6 min read

Imagine looking at a painting in an art museum. In a line of similar framed pieces, this particular work catches your eye. There are intriguing colors and shapes but no discernible rhyme or reason to them. The painting speaks to you, but the exact meaning isn’t clear to you at first glance.

Art is created to communicate something, but we may not know exactly what it communicates. This begs the question: if an artist has something to say with their work, why not say it in a less ambiguous way?

We would argue that this approach would stifle the message rather than amplify it, and we think Jesus might agree.

Jesus is an artist and, at times, a mysterious artist willing to provoke his audience. Jesus worked in the medium of parables, which are short, fictitious narratives populated by vivid metaphors. But why would Jesus—a teacher with the world’s most important message—choose to communicate this way? And if the artistry of Jesus is at all abstract, how can we be sure of what he meant to say?

The Meaning of Jesus' Parables

A great example of Jesus’ creativity on display shows up in Matthew chapter 13. Jesus presents his audience with a collection of parables, each of them rich with metaphor, but they are not what you would expect.

For example, Jesus tells his audience a short story about a farmer planting seeds (Matthew 13:3-9). In the story, some of these seeds are eaten by birds before they can take root. Some seeds land on rocks and can’t take root, and some seeds grow but are choked by thorns and brambles. But in Jesus’ story, one final set of seeds manages to take root, grow, and proliferate, becoming a generous crop.

Later, when asked by the disciples to clarify the story’s meaning, Jesus tells them it is about the Kingdom of God—a new, inbreaking reality of a world being brought under the reign of a good king. And how did he best capture the power and majesty of this concept in metaphor? Bronze chariots? A stampede of buff warriors? A tidal wave? A hurricane?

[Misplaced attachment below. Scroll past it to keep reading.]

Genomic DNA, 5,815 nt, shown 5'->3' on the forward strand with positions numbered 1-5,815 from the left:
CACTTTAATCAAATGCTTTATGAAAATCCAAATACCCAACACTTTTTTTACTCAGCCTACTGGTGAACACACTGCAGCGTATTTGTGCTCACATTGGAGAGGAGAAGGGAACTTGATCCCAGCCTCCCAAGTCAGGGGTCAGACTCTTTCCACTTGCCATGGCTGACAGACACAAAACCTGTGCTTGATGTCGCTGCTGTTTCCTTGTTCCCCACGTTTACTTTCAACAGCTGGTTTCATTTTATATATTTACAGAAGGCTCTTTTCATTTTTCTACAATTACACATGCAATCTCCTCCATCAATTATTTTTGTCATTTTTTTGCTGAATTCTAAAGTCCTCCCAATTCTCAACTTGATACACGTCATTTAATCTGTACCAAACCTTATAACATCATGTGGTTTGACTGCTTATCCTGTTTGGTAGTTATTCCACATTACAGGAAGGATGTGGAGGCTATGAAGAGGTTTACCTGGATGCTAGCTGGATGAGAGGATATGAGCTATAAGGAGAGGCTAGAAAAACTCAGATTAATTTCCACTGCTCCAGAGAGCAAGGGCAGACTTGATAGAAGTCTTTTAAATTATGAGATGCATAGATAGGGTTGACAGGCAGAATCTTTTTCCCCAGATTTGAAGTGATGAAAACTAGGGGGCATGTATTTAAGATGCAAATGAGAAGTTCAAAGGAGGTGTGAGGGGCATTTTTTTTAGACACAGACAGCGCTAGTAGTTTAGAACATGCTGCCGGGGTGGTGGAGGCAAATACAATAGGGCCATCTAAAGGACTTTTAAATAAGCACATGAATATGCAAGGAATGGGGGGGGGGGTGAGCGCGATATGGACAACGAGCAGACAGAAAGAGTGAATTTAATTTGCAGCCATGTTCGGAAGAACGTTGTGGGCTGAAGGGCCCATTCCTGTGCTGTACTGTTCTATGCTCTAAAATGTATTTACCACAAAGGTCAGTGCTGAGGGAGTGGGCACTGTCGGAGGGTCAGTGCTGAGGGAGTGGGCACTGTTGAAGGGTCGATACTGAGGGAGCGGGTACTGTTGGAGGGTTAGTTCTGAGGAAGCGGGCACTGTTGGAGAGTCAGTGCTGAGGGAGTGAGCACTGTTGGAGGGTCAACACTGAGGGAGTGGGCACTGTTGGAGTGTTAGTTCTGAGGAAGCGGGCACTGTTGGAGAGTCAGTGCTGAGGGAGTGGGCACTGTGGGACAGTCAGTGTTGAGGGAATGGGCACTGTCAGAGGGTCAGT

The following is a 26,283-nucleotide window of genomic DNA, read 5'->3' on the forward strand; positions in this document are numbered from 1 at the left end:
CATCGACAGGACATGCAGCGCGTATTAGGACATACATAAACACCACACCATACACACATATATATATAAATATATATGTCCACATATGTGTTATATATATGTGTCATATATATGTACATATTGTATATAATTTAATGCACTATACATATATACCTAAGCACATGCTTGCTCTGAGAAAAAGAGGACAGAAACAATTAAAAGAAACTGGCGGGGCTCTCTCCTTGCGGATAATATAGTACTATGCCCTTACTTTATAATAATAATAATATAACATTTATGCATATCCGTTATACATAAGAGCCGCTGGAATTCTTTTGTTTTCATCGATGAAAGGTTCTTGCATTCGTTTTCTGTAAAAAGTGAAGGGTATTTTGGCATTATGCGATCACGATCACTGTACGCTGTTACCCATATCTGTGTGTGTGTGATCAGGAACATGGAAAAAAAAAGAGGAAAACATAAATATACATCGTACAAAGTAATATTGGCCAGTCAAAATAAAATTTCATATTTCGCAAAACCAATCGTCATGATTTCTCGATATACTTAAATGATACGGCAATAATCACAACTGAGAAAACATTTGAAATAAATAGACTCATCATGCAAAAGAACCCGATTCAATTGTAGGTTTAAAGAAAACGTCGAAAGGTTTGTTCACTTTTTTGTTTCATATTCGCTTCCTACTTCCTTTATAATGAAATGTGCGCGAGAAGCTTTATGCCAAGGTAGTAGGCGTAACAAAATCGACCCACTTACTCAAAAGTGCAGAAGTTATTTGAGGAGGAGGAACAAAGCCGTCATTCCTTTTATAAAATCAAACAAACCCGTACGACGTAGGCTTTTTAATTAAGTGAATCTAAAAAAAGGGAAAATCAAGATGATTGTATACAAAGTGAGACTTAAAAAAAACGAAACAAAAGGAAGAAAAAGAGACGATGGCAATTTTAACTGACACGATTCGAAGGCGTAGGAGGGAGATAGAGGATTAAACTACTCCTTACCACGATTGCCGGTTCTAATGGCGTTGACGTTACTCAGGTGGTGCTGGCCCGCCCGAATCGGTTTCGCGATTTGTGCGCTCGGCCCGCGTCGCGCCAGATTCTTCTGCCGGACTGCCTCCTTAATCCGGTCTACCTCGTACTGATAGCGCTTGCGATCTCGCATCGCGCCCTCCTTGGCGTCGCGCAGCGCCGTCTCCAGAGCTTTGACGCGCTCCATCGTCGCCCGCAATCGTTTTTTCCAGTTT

Nope. Some farmer planting seeds, most of which don’t grow at all.

Jesus’ imagery is so unexpected that immediately after he concludes his parable (Matthew 13:10), his followers ask him point blank, “Why do you speak to the people in parables?”

Jesus’ answer is surprising. Drawing from the prophet Isaiah, he explains that his parables are intended to be ambiguous, at least for some people (Matthew 13:11-13).

Jesus Explains His Use of Parables

In the book of Isaiah, the prophet experiences a powerful vision in which God commands that he warn Israel about their coming judgement, even though they are so far gone that they will not hear Isaiah’s message (Isaiah 6:8-13).

In fact, God says that Israel is going to be chopped down like a tree, and even the remaining stump will be scorched. But out of this stump, a holy seed of hope will grow. Isaiah tells King Ahaz the bad news about Israel’s impending doom, but he also begins to unpack this idea of a holy seed, saying, “Therefore the Lord himself will give you a sign: The virgin will conceive and give birth to a son, and will call him Immanuel” (Isaiah 7:14).

In the next few chapters, Isaiah describes this seed of hope as a shoot growing from the stump, a coming king that will be empowered by God’s Spirit to rescue God’s people, unite all nations under his kingship, and rule with justice and peace forever. So why did Jesus refer to this message from the prophet Isaiah to explain his use of parables?